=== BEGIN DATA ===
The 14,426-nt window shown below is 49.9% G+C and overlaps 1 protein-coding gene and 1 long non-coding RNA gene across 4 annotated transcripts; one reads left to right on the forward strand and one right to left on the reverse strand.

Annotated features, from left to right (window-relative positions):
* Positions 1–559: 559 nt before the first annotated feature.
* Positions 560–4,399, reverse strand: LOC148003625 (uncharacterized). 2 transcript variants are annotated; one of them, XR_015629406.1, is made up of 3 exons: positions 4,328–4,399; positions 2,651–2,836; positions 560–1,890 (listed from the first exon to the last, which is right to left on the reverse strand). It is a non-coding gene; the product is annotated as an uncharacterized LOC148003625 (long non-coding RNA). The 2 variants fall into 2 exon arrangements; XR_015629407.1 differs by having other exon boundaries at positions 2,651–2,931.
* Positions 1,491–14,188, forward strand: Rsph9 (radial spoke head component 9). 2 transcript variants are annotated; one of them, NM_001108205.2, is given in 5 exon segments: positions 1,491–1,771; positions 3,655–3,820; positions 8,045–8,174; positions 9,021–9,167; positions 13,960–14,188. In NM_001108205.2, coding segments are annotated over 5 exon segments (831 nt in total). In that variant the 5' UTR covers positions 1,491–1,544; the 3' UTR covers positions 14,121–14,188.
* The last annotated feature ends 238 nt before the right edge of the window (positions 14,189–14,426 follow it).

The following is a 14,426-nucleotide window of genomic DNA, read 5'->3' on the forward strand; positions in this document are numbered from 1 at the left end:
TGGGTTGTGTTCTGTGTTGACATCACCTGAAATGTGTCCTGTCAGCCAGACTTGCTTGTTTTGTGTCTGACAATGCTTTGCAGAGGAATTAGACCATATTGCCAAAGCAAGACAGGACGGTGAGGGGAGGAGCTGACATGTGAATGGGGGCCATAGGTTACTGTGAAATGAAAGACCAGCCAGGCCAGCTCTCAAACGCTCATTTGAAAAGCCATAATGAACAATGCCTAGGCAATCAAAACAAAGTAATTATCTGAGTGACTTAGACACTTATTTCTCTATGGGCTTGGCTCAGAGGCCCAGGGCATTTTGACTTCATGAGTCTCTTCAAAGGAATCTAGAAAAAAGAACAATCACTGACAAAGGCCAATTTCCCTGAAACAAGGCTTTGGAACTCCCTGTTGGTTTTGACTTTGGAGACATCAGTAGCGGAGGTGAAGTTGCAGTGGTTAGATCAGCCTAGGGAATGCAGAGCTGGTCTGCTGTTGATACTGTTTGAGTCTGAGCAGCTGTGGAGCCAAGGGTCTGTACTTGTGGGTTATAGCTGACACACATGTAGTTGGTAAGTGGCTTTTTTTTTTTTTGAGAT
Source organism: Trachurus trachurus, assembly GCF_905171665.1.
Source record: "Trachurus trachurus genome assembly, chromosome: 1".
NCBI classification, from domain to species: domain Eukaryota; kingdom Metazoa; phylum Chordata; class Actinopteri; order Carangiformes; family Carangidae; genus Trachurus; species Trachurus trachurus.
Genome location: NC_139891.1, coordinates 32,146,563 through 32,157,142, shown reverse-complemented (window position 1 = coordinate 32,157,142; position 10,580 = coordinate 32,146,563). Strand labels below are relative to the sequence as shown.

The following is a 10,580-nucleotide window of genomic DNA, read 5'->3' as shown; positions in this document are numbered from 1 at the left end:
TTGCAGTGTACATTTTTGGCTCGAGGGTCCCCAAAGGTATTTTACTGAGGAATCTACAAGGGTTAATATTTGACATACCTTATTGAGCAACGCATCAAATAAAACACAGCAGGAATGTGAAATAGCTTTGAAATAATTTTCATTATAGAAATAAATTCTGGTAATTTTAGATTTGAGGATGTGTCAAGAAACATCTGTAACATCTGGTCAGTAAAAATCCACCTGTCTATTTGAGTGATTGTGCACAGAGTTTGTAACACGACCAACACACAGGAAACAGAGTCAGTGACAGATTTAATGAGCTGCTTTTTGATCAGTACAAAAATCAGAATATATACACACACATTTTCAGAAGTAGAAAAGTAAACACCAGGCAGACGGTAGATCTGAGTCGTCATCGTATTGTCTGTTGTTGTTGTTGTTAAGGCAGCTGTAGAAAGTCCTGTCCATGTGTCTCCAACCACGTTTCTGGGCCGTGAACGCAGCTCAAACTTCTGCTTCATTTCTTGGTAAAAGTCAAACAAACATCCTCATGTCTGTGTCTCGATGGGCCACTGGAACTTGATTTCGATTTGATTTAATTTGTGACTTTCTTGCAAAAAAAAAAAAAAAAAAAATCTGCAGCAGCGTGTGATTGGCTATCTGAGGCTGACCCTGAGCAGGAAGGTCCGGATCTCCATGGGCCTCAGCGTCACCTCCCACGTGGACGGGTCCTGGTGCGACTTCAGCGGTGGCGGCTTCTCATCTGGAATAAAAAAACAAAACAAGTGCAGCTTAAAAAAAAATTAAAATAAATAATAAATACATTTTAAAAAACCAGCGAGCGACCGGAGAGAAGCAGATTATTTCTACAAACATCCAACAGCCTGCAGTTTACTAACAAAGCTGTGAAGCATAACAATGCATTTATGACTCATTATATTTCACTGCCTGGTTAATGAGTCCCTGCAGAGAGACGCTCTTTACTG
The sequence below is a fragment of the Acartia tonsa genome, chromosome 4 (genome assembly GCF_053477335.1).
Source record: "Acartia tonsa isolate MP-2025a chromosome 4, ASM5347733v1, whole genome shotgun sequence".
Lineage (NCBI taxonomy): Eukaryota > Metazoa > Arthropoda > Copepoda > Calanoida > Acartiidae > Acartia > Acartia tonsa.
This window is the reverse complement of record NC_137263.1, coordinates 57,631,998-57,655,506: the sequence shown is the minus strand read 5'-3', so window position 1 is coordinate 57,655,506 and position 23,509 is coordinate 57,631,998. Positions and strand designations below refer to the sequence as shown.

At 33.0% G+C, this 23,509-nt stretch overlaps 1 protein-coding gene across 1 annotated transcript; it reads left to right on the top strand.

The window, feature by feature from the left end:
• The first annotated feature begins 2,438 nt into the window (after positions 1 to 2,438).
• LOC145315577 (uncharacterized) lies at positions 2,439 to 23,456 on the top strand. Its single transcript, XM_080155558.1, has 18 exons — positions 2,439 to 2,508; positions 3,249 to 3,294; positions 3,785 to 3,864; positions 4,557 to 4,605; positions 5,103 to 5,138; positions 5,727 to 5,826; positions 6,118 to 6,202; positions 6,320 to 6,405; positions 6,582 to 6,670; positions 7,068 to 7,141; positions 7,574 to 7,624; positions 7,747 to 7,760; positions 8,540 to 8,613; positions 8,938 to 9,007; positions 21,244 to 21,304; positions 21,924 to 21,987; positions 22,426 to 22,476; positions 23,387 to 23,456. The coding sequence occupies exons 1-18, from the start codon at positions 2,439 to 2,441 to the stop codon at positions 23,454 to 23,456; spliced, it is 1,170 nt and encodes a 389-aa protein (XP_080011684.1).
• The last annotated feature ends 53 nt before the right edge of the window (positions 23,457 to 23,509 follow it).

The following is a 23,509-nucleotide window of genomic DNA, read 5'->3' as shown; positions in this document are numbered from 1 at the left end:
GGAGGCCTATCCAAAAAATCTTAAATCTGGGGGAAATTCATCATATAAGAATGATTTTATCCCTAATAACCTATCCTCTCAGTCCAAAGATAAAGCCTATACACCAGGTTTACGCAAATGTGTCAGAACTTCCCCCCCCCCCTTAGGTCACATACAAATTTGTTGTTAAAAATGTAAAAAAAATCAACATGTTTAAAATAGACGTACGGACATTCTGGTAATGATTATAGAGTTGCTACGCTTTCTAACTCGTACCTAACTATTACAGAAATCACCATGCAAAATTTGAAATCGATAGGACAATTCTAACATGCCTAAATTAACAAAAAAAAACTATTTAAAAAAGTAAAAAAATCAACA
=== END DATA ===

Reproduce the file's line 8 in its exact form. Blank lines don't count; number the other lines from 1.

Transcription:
TGGGTTGTGTTCTGTGTTGACATCACCTGAAATGTGTCCTGTCAGCCAGACTTGCTTGTTTTGTGTCTGACAATGCTTTGCAGAGGAATTAGACCATATTGCCAAAGCAAGACAGGACGGTGAGGGGAGGAGCTGACATGTGAATGGGGGCCATAGGTTACTGTGAAATGAAAGACCAGCCAGGCCAGCTCTCAAACGCTCATTTGAAAAGCCATAATGAACAATGCCTAGGCAATCAAAACAAAGTAATTATCTGAGTGACTTAGACACTTATTTCTCTATGGGCTTGGCTCAGAGGCCCAGGGCATTTTGACTTCATGAGTCTCTTCAAAGGAATCTAGAAAAAAGAACAATCACTGACAAAGGCCAATTTCCCTGAAACAAGGCTTTGGAACTCCCTGTTGGTTTTGACTTTGGAGACATCAGTAGCGGAGGTGAAGTTGCAGTGGTTAGATCAGCCTAGGGAATGCAGAGCTGGTCTGCTGTTGATACTGTTTGAGTCTGAGCAGCTGTGGAGCCAAGGGTCTGTACTTGTGGGTTATAGCTGACACACATGTAGTTGGTAAGTGGCTTTTTTTTTTTTTGAGAT